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Mawiir Returns Home

Typical Marial Bai Homestead
The next morning we stopped by Marial Bai town to pick up Mawiir's brother, then headed out to visit his family compound, just a few miles outside town.  Streets and paths are neither marked nor named, so you have to know where you're going!  And because the terrain is so flat, you don't have far-off hills or anything else to use as landmarks.

When we arrived we were met by many eager relatives, but the first order of business was for Mawiir to visit his mother's grave.  He last saw his mother in Khartoum in 2003; she passed away in 2005.  Quite an emotional moment!

Mawiir was happy to see his brothers, and also met quite a few younger relatives for the first time.  Lots of picture-taking all around...

We got in on the introductions, too; here's Taeler getting acquainted with one of the young nephews.

The day turned into quite a welcoming ceremony.  No speeches (this time) but several of the local churches' choirs showed up to sing, dance, and even preach a little.

After the festivities ended, we took a walk to see the nearby river.  Since rainy season had just started, the river had some water flowing, perhaps 2 or 3 feet deep at the middle.

During dry season, the flow completely stops and people have to dig down into the riverbed to get water, and eventually even that dries up--hence the proverbial "long walk to water.". In contrast, at the height of the rainy season the river is full and sometimes even floods its banks.  At the moment, people can easily get water from the river, but it's not safe for drinking.

Just scoop it up--no problem, right?
But maybe you shouldn't drink it.

At the river's edge we also encountered a sad relic of previous development efforts. Several years ago, someone had gotten the government to donate a large supply of bricks for building a local school.  But the rest of the materials were not provided, people didn't have enough money to buy them, and anyway there were questions about land title for the possible sites.  So the bricks just sit in stacks where they were offloaded from the barges, slowly returning to the dust from which they were created.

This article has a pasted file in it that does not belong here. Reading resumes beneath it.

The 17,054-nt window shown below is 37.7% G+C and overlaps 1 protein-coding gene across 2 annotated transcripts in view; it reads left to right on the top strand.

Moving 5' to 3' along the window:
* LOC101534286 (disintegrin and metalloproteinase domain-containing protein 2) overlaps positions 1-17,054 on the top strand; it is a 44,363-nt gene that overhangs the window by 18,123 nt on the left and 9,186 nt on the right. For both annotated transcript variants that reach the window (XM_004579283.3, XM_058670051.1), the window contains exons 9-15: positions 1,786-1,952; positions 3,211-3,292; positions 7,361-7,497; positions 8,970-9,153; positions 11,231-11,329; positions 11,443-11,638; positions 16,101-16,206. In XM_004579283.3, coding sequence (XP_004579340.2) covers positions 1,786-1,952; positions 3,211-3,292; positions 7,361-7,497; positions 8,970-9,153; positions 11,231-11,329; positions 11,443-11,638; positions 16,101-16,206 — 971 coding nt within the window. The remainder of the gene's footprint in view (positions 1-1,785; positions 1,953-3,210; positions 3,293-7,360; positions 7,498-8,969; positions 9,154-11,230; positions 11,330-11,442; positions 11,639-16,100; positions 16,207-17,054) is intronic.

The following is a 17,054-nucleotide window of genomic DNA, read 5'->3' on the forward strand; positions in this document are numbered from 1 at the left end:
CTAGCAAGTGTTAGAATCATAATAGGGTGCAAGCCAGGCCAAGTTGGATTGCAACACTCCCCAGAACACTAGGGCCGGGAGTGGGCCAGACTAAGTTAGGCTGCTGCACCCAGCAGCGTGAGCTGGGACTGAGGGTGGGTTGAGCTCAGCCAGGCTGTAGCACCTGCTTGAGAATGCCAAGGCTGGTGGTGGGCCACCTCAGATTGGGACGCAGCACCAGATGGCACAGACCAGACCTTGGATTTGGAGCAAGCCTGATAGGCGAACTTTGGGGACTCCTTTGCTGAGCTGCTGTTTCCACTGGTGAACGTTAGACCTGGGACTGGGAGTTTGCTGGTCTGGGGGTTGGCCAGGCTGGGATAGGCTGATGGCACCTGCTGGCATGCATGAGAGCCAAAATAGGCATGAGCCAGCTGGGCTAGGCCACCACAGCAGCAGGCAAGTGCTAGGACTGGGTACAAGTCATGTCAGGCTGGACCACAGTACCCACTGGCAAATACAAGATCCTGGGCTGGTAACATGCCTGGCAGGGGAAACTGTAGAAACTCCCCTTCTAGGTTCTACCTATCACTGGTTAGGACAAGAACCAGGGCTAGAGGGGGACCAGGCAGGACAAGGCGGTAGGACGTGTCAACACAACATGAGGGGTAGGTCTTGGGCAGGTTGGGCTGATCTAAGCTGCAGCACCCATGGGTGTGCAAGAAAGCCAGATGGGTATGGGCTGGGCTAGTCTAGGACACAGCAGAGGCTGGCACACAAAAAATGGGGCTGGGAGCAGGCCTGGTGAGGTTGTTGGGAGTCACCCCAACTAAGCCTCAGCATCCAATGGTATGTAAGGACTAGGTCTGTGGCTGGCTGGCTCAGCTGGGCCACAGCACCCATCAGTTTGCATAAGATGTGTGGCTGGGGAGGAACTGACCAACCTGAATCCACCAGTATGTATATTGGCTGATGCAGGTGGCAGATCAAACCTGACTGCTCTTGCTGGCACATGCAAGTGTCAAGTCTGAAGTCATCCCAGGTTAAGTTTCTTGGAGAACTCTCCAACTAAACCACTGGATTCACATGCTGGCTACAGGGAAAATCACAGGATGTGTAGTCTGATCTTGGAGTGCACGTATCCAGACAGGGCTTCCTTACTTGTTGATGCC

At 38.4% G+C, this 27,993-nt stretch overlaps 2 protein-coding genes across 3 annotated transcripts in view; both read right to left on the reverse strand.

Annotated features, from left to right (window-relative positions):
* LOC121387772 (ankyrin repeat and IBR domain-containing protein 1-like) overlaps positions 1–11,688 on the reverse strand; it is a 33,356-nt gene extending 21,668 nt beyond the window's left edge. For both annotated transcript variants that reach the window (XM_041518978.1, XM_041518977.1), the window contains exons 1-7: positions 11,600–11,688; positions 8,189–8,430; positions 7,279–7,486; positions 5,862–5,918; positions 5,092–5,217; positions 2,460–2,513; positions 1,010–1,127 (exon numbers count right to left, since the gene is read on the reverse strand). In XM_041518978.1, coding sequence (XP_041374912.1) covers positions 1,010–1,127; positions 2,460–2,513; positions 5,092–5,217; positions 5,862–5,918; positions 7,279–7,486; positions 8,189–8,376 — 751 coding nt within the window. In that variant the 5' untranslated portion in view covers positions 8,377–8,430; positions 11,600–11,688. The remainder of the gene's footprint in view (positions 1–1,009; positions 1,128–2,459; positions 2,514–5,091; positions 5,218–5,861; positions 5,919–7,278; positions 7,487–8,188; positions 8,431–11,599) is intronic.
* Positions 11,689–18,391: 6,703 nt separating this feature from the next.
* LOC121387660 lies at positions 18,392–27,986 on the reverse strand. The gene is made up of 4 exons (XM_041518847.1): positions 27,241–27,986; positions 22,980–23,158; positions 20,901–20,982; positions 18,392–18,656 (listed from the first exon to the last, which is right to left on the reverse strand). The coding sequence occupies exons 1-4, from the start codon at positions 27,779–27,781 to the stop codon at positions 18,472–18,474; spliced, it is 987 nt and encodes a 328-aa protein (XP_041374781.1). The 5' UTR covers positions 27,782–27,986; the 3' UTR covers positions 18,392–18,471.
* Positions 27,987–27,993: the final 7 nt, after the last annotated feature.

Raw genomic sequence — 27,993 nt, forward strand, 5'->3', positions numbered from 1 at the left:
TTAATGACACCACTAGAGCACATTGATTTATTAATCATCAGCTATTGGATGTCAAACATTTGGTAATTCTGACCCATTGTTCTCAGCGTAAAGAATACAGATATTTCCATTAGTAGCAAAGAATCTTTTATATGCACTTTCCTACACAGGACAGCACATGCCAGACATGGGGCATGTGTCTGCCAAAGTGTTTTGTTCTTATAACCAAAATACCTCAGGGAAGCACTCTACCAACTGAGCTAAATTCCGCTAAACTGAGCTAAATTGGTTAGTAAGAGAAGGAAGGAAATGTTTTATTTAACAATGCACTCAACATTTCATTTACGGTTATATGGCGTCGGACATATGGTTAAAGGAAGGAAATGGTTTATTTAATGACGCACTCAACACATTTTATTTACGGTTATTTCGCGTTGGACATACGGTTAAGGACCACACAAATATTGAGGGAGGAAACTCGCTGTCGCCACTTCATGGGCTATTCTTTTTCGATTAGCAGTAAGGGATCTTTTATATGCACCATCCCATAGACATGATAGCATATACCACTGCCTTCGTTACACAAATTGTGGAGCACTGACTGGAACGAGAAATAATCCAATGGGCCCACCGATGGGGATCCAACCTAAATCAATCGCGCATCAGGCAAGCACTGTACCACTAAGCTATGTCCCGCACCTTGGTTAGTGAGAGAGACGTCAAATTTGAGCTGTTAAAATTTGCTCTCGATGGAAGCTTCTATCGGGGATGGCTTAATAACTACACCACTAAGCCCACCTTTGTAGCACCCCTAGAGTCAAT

But the interest in education was there!  So, too, was interest in other development related efforts.  Some of the local women had started vegetable gardening near the river--unlike their staple crop, sorghum, what they were trying to grow was definitely not drought-resistant.  Hence the garden plot right at the river bank, so they could irrigate it as needed. Even in the rainy season, there can be a week without rain, and at equatorial temperatures tomatoes, cucumbers, and the like would not survive a week without rain.
But carrying the water by bucket was too time-consuming, and the foot-operated irrigation pump that someone had come up with didn't work very well (though I didn't quite understand what its shortcomings were.)

We heard about this need for irrigation equipment, and for schools, and more wells, and a local clinic, wherever we went.

After we returned from the river, we visited with the local chief and elders for a while.

This uninvited guest tried to crash our party.  No one seemed too worried as they were sure he was not poisonous. Hope they know their snakes!

We returned to the Marial Bai Secondary School in the late afternoon, in time for a tour of the facilities.

MBSS is a boarding school, serving students from around the Marial Bai area.  They have a few day students, but because of the lack of transportation almost all the students are boarding students, even if their homes are only 5 or 10 miles away.

Science Classroom

After class, it's time for sports.
A generator had been donated to the school, but unfortunately it was gasoline powered rather than diesel, and gas was fairly hard to come by.  For lighting, teachers relied on rechargable LED lanterns with solar panels.  Conveniently, both the solar panels and the lanterns themselves could be used to recharge the common types of cell phones.

What a long day!  It was a precursor to the busy pace we were to keep up throughout our time in Africa. 

 (Next installment: Marial Bai Community Celebration)